KARACHI: Keeping in view various issues related to the export of kinnow (orange) to Russian and Iranian markets, this year’s export target has been revised downwards by All Pakistan Fruit & Vegetable Exporters, Importers & Merchants Association (PFVA).
During the current season, which started from December 1, the association has set an export target of 250,000 tons compared with last year’s exports of 280,000 tons. This means the country would be able to export just 12.5% of its annual kinnow production. This year’s total anticipated production is 2,000,000 tons.
“The decline in export can be attributed to the lack of interest on part of the government of Punjab, high cost of production, stiff competition and various trade barriers imposed by Iran, European countries and Russia,” a press release quoted PFVA former chairman Waheed Ahmed as saying.
The export target of 250,000 tons in the current season would largely depend upon favourable weather conditions and political stability in the country. Recent political noise due to Islamabad blockage has had an impact on trade activities.
Ahmed emphasised the need for immediate action to improve quality of kinnow otherwise the country will eventually lose part of its $200-million annual kinnow exports.
The kinnow industry has been experiencing numerous issues, which has led to consistent decline in its export since 2014-15. Pakistan was able to export 375,000 tons of kinnow in 2014-15.
For the last six years, kinnow has not been exported to Iran, a big market for Pakistan, due to reluctance in the issuance of import permit by the Iranian government.
The demand of Pakistani kinnow in the international markets is on a decline as well due to its poor appearance, too many seeds and infections due to Canker. In 2014, Pakistan had taken an initiative by placing a ‘self-imposed’ temporary embargo on export of kinnow to Europe and the UK and thus averted a likely ban on import by these countries.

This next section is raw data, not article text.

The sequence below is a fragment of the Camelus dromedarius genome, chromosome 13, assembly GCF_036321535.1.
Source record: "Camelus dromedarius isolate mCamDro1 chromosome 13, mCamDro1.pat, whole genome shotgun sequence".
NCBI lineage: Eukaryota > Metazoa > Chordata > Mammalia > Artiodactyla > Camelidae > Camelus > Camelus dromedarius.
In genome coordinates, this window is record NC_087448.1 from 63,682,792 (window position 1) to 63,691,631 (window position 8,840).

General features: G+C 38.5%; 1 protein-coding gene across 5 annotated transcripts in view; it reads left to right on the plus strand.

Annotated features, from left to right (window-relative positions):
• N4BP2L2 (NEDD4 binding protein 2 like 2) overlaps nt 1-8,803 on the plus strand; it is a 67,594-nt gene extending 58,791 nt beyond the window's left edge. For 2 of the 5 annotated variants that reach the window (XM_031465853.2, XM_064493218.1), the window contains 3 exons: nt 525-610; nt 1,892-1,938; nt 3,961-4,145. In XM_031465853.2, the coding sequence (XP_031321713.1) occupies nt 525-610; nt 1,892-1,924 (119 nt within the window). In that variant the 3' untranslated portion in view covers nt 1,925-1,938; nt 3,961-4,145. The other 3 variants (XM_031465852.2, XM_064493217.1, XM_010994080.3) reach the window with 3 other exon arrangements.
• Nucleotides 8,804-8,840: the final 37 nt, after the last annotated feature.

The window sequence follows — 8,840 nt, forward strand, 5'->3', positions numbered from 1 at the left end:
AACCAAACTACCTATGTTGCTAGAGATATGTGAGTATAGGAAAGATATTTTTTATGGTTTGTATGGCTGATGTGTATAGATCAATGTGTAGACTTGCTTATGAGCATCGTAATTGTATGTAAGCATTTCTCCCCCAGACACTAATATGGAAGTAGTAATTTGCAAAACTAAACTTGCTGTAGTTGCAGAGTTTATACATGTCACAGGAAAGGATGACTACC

The PFVA said that it has been drawing the government’s attention on the significance of research & development (R&D) for the last several years to improve quality of kinnow. But despite the fact that more than 90% area of cultivation of crops of kinnow is in Punjab, the government of Punjab has not been paying attention to this grave problem, Ahmed added.
Due to the production of small-sized kinnow in abundance, export to Russia has assumed special significance.
Recently, during the fifth inter-ministerial meeting between Pakistan and Russia, it was mutually agreed that greater access would be given to Pakistani agriculture produce and tariff and non-tariff barriers (NTBs) would be removed.
However, the concerned ministries of Pakistan would also be required to play an instrumental role for implementation of this agreement, stressed Ahmed.
The PFVA has demanded a freight subsidy of $2,500 per export container enabling exporters to encounter stiff competition from Egypt, Turkey and Morocco.
To date, 800 kinnow containers weighing 20,000 tons have been exported to Russia, Philippine, Sri-Lanka, Indonesia, Singapore, Saudi Arabia, Canada, Mauritius, Bangladesh, Malaysia, the UAE etc.
Published in The Express Tribune, December 5th, 2017.